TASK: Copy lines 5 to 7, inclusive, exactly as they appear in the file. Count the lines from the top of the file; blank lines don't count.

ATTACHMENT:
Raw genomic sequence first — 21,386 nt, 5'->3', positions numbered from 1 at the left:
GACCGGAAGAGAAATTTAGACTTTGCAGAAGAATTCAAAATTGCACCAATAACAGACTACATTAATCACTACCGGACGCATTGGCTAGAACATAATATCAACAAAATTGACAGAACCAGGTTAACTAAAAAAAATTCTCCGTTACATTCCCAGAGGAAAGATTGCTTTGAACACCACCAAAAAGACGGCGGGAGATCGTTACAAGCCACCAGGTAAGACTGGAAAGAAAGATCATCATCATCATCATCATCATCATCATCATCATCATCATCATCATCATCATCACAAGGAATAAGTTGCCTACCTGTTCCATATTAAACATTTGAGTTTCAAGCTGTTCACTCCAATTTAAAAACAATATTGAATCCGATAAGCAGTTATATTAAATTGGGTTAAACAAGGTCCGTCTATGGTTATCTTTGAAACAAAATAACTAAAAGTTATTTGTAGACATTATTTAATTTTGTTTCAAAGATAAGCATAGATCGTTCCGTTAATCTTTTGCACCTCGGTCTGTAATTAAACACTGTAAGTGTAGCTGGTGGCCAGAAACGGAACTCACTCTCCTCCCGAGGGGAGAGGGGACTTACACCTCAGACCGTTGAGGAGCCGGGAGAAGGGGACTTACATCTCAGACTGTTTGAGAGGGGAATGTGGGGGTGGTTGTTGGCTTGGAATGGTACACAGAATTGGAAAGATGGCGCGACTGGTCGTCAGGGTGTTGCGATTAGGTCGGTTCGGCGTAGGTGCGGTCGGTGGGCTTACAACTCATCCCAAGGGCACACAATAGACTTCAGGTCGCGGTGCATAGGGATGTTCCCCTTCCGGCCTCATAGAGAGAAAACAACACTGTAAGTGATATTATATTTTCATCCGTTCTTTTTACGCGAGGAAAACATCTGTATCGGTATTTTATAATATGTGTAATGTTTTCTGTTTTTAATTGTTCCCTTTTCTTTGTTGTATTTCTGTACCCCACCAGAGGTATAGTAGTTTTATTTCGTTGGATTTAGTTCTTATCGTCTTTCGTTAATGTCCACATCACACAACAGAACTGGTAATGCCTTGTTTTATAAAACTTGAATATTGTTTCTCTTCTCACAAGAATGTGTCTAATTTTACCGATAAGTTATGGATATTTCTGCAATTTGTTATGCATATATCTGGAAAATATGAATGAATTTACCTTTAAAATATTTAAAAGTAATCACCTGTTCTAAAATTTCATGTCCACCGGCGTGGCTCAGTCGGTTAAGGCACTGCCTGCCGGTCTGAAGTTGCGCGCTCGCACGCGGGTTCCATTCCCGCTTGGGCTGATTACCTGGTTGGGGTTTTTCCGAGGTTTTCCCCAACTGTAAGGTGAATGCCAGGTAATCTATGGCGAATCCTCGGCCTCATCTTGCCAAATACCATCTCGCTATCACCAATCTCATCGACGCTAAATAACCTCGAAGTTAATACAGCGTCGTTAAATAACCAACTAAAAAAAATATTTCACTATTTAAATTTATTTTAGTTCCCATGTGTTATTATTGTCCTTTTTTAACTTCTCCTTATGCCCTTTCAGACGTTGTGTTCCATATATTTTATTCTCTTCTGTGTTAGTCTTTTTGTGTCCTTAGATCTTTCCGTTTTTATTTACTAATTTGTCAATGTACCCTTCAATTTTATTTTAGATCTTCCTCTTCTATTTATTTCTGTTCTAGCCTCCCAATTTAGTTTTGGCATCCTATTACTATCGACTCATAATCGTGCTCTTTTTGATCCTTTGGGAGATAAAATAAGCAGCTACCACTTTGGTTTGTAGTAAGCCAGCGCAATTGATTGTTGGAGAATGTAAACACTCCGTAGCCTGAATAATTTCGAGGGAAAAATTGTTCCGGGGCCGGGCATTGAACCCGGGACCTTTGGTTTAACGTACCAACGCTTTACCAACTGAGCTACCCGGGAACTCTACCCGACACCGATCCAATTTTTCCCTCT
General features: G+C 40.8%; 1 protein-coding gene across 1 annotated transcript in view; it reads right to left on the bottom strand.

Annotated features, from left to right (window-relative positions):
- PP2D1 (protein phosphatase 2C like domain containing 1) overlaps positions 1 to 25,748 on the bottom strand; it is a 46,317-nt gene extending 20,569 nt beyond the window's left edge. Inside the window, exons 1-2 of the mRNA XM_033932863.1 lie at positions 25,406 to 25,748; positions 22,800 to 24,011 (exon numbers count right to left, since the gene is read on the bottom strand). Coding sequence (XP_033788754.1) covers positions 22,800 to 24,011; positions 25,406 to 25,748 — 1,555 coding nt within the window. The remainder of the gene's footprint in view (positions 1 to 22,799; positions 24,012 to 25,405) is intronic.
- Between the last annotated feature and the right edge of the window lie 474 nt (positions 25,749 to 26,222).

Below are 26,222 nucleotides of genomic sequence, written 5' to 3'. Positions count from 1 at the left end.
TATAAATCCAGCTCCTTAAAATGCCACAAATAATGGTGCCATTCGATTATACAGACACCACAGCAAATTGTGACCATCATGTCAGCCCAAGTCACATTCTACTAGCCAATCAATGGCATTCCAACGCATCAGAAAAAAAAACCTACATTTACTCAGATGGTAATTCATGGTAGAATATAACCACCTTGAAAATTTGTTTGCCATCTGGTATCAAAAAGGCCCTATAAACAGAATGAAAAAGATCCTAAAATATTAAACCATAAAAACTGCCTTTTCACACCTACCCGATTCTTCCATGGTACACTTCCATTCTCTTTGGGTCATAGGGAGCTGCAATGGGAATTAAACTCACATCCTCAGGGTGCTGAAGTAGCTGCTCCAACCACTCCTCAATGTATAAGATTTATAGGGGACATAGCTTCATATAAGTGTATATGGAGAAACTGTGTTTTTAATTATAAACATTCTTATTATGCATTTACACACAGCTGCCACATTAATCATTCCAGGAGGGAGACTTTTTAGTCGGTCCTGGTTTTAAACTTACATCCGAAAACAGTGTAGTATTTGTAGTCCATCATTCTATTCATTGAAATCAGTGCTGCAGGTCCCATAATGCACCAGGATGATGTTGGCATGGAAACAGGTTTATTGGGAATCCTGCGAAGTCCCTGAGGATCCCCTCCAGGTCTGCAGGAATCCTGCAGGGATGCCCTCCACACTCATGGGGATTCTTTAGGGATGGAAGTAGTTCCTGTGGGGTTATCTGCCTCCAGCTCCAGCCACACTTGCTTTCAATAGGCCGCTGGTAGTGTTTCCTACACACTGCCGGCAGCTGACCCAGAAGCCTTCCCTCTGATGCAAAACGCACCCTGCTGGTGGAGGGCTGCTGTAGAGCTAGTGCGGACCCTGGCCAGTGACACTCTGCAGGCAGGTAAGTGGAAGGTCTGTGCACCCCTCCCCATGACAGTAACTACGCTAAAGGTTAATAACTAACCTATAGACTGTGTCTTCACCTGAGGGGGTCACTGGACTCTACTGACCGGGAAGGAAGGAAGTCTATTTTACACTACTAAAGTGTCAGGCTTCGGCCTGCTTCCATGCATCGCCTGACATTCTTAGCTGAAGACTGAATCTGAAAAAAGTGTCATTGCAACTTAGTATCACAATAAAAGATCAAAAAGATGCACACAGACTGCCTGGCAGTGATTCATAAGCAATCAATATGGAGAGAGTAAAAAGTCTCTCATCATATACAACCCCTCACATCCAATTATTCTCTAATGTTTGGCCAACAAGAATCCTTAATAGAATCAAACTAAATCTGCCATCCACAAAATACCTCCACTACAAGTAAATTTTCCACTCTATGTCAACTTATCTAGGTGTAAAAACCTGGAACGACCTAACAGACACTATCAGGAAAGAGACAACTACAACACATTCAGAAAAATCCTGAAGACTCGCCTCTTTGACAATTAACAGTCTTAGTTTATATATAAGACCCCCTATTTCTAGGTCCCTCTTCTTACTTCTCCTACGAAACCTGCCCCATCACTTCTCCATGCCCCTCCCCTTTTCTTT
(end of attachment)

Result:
- PP2D1 (protein phosphatase 2C like domain containing 1) overlaps positions 1 to 25,748 on the bottom strand; it is a 46,317-nt gene extending 20,569 nt beyond the window's left edge. Inside the window, exons 1-2 of the mRNA XM_033932863.1 lie at positions 25,406 to 25,748; positions 22,800 to 24,011 (exon numbers count right to left, since the gene is read on the bottom strand). Coding sequence (XP_033788754.1) covers positions 22,800 to 24,011; positions 25,406 to 25,748 — 1,555 coding nt within the window. The remainder of the gene's footprint in view (positions 1 to 22,799; positions 24,012 to 25,405) is intronic.
- Between the last annotated feature and the right edge of the window lie 474 nt (positions 25,749 to 26,222).

Below are 26,222 nucleotides of genomic sequence, written 5' to 3'. Positions count from 1 at the left end.